towards itself.

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1.   
Annona muricata: Description
and ethno-medicinal uses:

Annona muricata, commonly called Soursop or Graviola, is
a tropical plant species renowned for its edible fruit which has selected
restorative benefits, in addition to particular toxicological impacts (23). This plant is a species of the genus Annona, of the
Annonaceae family, order Magnoliales and Division Magnoliophyta. The genus Annona comprises over 70 species among
which A. muricata is the most extensively grown. The
Soursop tree grows up to 5– 10 m tall and 15– 83 cm in breadth with low
branches. It has a tendency to blossom and fruit a large segment of the year,
however there are more characterized seasons relying upon the altitude. It is
scattered in the tropical areas. The
flowers of the plant are showy and are yellow-green colored. The fruit
here is an ovoid berry, dull green in shading. Each fruit may comprise 55–170
black seeds when fresh and they transform to light brown when dry. The flesh is
white and creamy with distinctive aroma and flavor.

                     

               Figure 1: A) Annona muricata, fruit tree    B)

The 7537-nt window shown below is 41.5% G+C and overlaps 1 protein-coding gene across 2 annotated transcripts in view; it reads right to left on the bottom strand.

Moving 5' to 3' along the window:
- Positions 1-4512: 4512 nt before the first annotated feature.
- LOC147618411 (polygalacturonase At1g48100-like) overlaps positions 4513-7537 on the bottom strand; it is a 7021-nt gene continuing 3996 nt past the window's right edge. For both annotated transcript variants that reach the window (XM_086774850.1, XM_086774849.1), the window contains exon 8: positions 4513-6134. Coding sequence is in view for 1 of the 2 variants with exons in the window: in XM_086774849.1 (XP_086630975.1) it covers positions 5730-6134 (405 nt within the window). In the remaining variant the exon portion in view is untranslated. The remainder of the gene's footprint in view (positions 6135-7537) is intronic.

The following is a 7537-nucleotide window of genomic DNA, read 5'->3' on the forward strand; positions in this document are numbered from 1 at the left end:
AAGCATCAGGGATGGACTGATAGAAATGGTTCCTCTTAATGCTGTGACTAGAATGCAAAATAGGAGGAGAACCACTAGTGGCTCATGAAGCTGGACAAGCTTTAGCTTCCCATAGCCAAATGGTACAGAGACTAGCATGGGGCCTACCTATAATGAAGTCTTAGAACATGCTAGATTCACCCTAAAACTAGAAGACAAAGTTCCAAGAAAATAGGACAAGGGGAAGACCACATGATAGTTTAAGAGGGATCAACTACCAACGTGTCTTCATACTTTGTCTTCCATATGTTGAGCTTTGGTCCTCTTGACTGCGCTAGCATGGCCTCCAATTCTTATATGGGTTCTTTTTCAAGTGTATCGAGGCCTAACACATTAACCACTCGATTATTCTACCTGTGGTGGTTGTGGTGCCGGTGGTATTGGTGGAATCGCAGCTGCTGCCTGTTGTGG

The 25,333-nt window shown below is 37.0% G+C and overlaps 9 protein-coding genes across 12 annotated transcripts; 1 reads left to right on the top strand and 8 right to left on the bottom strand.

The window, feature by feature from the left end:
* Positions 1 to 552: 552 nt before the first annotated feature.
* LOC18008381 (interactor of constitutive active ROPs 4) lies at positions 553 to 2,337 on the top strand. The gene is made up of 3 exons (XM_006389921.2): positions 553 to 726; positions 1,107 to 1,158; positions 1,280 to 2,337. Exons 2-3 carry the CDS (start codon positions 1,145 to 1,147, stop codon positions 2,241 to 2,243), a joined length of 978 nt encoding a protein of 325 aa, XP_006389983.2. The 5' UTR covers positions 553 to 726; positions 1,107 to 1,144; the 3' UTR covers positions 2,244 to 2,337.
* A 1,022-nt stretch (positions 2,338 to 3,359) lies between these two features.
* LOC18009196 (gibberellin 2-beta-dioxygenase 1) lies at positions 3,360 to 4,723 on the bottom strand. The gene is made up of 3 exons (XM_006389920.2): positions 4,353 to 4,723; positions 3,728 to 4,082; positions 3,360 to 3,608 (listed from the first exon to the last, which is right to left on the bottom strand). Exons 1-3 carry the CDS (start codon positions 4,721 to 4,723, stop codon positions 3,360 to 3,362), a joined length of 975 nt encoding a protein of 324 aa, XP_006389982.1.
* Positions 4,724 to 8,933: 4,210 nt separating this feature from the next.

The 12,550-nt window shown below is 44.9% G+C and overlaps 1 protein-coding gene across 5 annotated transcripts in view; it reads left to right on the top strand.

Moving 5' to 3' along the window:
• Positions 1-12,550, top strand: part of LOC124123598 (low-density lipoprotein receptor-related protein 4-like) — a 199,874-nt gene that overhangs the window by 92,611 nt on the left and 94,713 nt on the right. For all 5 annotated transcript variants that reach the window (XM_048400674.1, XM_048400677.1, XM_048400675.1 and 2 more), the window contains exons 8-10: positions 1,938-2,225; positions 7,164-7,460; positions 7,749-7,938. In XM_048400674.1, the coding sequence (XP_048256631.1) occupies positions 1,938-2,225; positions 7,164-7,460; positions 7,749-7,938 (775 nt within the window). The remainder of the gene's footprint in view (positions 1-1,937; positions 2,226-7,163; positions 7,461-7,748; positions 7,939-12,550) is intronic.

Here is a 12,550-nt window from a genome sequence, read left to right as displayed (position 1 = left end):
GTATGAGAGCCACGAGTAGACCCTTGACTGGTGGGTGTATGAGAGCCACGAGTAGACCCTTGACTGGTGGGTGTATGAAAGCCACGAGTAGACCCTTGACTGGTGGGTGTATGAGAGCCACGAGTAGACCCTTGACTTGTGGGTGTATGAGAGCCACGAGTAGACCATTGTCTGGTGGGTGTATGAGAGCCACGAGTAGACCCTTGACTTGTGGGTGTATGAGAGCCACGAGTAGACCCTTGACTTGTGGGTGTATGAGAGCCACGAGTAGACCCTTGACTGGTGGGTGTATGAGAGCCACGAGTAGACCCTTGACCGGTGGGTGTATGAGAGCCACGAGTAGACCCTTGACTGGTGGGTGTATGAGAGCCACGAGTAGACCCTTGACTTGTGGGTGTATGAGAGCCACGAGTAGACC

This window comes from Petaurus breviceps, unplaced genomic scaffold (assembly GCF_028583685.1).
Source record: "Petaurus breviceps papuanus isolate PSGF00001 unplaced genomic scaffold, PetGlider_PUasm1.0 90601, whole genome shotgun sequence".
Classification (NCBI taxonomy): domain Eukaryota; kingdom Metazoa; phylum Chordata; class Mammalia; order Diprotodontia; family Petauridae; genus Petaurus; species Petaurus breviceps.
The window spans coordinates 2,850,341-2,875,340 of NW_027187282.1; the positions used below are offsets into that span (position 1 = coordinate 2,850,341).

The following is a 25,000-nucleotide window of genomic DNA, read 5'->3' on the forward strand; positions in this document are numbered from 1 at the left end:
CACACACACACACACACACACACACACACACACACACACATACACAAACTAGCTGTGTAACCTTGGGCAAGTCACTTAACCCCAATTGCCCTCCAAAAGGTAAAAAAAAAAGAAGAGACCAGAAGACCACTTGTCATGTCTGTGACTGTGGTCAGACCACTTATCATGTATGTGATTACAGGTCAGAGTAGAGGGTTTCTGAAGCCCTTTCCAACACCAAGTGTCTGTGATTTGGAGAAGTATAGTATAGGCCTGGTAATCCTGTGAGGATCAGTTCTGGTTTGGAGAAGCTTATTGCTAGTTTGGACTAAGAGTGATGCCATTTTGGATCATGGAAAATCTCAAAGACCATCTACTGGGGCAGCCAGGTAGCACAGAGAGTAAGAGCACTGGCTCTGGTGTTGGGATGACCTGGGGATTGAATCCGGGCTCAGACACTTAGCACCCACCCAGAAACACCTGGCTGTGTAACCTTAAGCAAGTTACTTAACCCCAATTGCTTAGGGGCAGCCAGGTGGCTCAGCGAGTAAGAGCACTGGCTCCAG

Leaves     C) Fruit, an ovoid berry    D) Flower

 

Traditional medicinal benefits of leaves,
bark, fruit and seed of A. muricata have been
the emphasis of myriad medicinal routines(14, 17). The most
significantly used preparation in traditional medicine is the decoction of
bark, root, seed or leaf and applications are wide-ranging. The ingestion of
leaves decoction is used as analgesic and also it is used to cope with
discomfort accompanying colds, flu and asthma. The use of leaves to treat
malaria is very substantial. The fruit is not only cherished as food, but the
juice is used as galactogogue to treat diarrhea, heart and liver diseases, and
against intestinal parasites. Customary
therapeutic qualities of A. muricata
have been recognized in tropical locales to ponder different afflictions, for
example, fever, torment, respiratory and skin disease, bacterial infections,
hypertension, aggravation, diabetes and
cancer. There have
been a number of reports on the ethno-medical uses of A.
muricata leaves
including treatments for hypertension, diabetes and cancer. Most parts of the A. muricata tree,
similar to that of the other Annona species, namely A.
squamosa and A. reticulata are widely used as
local and habitual medicines contrary to a large number of human inflammations,
infections and disorders. The pulp of the fruit is used as natural medicine for
joint pains, dysentery, neuralgia, diarrhea, rheumatism, fever, malaria, skin
rushes and worms. The fruit is also eaten to increase mother’s milk after
parturition. The leaves are used to control cystitis, body aches and diabetes.
Additionally, the administration of the leaf’s decoction is thought to display
anti-rheumatic and neuralgic effects. In addition, the cooked leaves are
topically used to treat abscesses and rheumatism that was reported by de Sousa OV and colleagues (10).